Reps, Signal distributor raise fear over switchover deadline
Ahead of the June 17 deadline for the analogue to digital switch over (DSO) in Nigeria, there are fears that dearth of policy, inadequate funding and poor infrastructure may again, prevent the country from achieving this feat.
The House of Representatives and one of the signal distributors raised this alarm, stressing that funding and adequate infrastructure are very crucial to achieving fully digitalised television broadcasting, as with these and other necessary logistics, the process will be smoother.
Indeed, Nigeria requires about $1.2billion or N366billion at N305/$1 to purchase about 30 million set-top boxes at $45 each to meet the digital needs of at least 95 per cent of the population estimated at 189 million.
Nigeria actually failed to migrate in 2015, for these same challenges. The implications of not migrating this year are many. Apart from signal interference from neighbouring countries that have migrated, the digital dividend that should come from the process through the release of the 700MHz/800MHz spectrum from broadcasters to telecoms operators from improved broadband provisioning would also be affected.
The Managing Director, Integrated Television Services (ITS), Rotimi Salami, raised the alarm during the visit of the House Committee on Information, National Orientation, Ethics and Values, led by its Chairman, Olusegun Odebunmi, to ITS office in Jos, Plateau State.
He said: “Generally, the challenge we are having is funding and government money is not just spent anyhow you want, there is a process and this process is guided by principles. For example, we inherited infrastructure from the Nigeria Television Authority (NTA), but we need to replace analogue equipment. We have to install infrastructure and we need N45 billion to put effective infrastructure that will cover Nigeria, we need support to realise our goal.”
The Guardian gathered that during the visit, the committee members also expressed concerns about how the new deadline would be met with almost all relevant parties to the project having one complaint or the other.
The Odebunmi-led committee which visited the zonal offices of the NTA, Nigerian Broadcasting Commission (NBC), and ITS in Jos, said that it discovered among other challenges that there is no law backing the DSO. This is because the International Telecoms Union (ITU) treaty signed by Nigeria, as a member country has not been domesticated in the National Assembly.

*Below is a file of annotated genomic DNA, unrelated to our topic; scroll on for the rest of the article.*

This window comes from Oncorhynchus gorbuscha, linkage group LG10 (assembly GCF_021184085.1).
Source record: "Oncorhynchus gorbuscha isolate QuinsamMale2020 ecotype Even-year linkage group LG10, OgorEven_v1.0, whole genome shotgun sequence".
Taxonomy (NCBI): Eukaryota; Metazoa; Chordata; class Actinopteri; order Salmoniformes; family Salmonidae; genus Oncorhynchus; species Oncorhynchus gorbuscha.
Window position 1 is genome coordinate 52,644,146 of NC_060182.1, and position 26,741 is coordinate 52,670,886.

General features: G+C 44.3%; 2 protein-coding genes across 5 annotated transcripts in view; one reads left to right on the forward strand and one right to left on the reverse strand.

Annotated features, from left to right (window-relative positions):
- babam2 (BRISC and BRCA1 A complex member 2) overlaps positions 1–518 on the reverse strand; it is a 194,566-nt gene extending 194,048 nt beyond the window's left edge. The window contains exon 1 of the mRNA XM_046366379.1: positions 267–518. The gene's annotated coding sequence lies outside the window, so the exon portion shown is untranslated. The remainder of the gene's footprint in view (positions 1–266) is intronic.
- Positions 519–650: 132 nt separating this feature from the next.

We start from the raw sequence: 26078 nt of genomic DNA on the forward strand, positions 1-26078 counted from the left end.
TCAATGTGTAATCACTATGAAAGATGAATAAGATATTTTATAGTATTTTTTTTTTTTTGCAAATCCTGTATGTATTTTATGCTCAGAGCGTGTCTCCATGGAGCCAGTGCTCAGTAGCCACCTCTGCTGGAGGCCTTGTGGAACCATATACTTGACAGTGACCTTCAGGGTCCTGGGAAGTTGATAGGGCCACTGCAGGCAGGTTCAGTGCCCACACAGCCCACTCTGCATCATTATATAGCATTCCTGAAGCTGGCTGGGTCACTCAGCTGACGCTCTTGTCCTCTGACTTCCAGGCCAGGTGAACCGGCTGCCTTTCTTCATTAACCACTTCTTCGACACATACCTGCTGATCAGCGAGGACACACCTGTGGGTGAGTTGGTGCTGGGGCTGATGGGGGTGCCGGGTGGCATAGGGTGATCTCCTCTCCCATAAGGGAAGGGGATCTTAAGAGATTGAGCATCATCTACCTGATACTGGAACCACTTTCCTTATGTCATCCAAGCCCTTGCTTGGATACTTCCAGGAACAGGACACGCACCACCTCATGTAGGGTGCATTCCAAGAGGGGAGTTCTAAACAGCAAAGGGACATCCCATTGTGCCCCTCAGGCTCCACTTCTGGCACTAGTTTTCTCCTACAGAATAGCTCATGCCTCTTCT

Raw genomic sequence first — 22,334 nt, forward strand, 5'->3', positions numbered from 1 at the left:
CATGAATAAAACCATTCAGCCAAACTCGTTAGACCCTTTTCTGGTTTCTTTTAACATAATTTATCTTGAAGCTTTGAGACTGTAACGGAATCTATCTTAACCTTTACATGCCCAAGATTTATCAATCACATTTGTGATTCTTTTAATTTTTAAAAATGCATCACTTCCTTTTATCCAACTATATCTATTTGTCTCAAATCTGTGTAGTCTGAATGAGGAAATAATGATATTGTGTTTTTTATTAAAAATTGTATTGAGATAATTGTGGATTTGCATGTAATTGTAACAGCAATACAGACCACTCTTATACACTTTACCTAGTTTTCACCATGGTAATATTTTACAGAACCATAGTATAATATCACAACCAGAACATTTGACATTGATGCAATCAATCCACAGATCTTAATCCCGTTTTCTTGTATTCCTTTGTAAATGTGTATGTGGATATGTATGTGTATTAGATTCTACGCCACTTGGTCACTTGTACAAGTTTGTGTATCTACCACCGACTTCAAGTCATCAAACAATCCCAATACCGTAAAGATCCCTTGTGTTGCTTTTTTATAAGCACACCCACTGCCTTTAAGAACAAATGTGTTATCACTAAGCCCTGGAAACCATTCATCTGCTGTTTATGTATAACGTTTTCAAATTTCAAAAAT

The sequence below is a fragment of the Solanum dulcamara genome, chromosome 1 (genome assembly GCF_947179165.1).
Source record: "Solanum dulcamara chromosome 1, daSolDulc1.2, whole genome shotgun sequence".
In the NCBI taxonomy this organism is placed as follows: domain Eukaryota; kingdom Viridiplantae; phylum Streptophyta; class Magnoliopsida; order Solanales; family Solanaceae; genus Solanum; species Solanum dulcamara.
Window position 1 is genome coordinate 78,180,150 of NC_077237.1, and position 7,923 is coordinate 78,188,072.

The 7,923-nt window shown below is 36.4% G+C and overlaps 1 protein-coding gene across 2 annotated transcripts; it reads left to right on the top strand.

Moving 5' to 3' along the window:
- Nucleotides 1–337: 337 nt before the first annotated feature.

Similarly, the committee also discovered lack of funds as an impediment, considering that there has been no appropriation for the DSO since inception of the process and even the 2017 budget makes no provision for such activity.
Specifically, the Director-General, NBC, Mallam Is’haq Modibbo Kawu, had told the lawmakers that “We need about 30 million boxes for Nigeria, if we assume that a television household is a man, one wife, and four children; it’s a six-person’s household. If we multiply 30 million boxes by $45, which is the cost for one box in the present ecosystem (about $1.2billion), maybe we would need the entire budget of Nigeria to achieve 30 million boxes.”
Kawu however disclosed that Nigeria has only been able to import the first sets of 650,000 set-top boxes, at a cost of $26 million, which were subsidised by Government.
“That is why we are selling them at N1,500. Now, moving forward, the question is: Can Nigeria continues, realistically, given the state of the economy, to subsidise the boxes around the country? It’s a question we are asking ourselves; we all know that honestly, it would be very difficult,” he added.
According to him, “As of this morning, Nigeria’s population is about 189 million, and the whole idea of a digital switchover is that we must be able to cover 95 per cent of the country. Imagine about 180 million people, watching television. That would be the success.”
But he expressed Nigeria’s commitment to the transition process, noting that “it’s a huge logistic process and one that will help us to change forever the face of television broadcasting in our country.”